By Jeremy Hallock
By James Khubiar
By Observer Staff
By Kelly Dearmore
By Jim Schutze
By Rachel Watts
By Lauren Drewes Daniels
I'm not usually one to get too nostalgic—not for local music, at least. There's already a debilitating amount of those types around town as is. You know them—those who glorify our town's past while unwittingly spitting in the face of the metroplex's ridiculous talent level at the moment.
They're same ones who come running up to you drunkenly at a bar, raving about this new band they just heard—R2D2 or something? (Uh, it's RTB2, dude)—and want to know where they suddenly came from, as if those of us actually paying attention haven't been giving that band its due praise for the past half a decade.
I guess what I'm saying is this: I kind of hate those people for not paying attention to what's going on. And yet I say that with a heavy dose of self-loathing.
Because, see, this weekend, I was one of those people.
There was plenty of current, adding-to-the-local-fabric stuff happening around town this weekend—up in Frisco some 20 bands (including worthwhile touring acts such as Efterklang, Jukebox the Ghost and Bowerbirds, and some of the best locals this region can offer, like Telegraph Canyon, Whiskey Folk Ramblers and Analog Rebellion) played the inaugural Oysterfest, and out in Oak Cliff, legendary sideman Marc Ribot performed a "Storytellers" session and helped cement the Kessler Theater's place as one of the best new additions to the local music landscape. These shows would sell you on the fact that things are just fine locally when it comes to music.
And, really, things are just fine. They're pretty darn great even. At some point this weekend, when the drinks were flowing perhaps a little too liberally, a buddy of mine and I started shouting out a list of our favorite local bands at the moment. Some 10 minutes and dozens of name-checked acts into our moment of wistful adoration, we just gave in, threw our hands up and admitted to one another that, yes, there are a lot of good things happening—and that events like Frisco's Oysterfest and the Kessler's new "Storytellers" series are among the reasons why people are starting to finally catch on to that fact. It was a beautiful, rah-rah-sis-boom-bah moment of clarity.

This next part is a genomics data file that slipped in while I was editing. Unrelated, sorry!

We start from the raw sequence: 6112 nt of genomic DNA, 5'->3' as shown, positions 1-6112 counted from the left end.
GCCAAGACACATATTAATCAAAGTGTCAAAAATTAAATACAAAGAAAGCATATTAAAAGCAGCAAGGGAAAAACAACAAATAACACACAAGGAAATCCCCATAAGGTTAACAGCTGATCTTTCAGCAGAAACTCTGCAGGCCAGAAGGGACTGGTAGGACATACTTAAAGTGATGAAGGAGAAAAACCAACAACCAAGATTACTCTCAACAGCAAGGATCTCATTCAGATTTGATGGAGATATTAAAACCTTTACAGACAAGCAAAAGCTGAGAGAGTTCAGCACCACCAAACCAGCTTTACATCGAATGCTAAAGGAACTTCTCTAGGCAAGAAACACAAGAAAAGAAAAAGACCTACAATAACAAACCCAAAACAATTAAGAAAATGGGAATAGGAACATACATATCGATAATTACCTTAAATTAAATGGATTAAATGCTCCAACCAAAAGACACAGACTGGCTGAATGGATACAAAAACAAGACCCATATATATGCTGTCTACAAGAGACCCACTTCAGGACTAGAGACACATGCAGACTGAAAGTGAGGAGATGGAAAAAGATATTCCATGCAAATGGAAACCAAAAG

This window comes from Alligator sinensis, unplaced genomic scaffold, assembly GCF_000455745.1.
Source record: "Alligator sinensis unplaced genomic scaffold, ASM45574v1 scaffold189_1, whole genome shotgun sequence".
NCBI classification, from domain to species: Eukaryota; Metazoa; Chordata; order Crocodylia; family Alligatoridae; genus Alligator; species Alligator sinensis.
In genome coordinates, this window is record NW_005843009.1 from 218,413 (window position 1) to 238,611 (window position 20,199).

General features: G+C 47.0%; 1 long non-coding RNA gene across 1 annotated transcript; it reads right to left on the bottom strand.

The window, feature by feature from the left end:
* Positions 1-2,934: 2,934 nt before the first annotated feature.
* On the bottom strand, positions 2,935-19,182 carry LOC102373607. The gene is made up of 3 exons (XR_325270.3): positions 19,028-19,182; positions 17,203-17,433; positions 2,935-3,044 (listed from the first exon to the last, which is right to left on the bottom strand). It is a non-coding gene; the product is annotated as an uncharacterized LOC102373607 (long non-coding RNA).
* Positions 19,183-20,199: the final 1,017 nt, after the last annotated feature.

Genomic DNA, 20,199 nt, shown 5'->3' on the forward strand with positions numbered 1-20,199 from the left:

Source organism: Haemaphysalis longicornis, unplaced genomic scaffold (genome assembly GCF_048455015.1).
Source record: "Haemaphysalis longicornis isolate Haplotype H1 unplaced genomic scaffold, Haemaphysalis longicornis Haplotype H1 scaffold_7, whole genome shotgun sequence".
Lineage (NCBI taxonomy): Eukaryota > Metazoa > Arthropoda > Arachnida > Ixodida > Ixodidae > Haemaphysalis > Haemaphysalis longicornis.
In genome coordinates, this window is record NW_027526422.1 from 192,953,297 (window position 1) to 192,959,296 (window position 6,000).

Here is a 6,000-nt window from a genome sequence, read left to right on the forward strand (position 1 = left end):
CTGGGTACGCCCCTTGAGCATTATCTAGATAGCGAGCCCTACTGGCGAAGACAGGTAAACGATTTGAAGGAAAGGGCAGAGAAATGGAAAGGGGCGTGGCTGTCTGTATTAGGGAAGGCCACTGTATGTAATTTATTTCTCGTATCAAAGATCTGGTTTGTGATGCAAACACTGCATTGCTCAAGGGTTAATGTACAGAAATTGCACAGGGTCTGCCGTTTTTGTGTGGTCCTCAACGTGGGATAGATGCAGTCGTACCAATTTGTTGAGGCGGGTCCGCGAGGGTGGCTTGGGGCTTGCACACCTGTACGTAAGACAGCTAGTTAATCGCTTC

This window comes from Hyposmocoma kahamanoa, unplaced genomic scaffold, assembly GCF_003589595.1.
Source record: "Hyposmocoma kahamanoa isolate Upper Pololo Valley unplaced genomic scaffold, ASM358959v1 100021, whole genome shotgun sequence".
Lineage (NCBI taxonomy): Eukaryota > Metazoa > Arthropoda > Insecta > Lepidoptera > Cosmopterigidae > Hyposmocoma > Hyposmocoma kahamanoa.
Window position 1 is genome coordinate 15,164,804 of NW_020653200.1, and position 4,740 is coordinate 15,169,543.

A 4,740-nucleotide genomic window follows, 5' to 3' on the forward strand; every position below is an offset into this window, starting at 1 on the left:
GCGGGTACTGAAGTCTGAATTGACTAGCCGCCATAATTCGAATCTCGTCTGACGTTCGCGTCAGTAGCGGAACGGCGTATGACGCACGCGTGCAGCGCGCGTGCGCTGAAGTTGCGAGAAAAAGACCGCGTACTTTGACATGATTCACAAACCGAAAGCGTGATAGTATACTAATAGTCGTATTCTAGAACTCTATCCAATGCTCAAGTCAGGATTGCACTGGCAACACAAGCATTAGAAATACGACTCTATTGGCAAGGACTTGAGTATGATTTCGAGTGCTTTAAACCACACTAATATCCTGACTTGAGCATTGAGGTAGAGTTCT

As for those actual events, though? Well, I didn't make it out to either the Oak Cliff or Frisco affairs this weekend.
Blame the fact that it was just a busy week, with Thursday alone featuring touring sets from the likes of Kings of Leon, The Black Keys, Sharon Jones and the Dap-Kings, Grace Potter and the Nocturnals, The Whigs, Torche and others. More than that, though, blame the fact that things didn't let up too much on Friday and Saturday, when the weekend formally began.
And, OK, here's the thing about even the shows I attended this weekend: They had a lot of local ties, too. Nostalgic ties, sure, but ties nonetheless.
Friday, for instance, showed what we can often forget when we've got our "Yay, Local Music!" blinders on: Dallas-Fort Worth remains a massive market. People seem to forget this, actually—especially when that one band that they really like decides not to come through the region during their two-week tour of the States.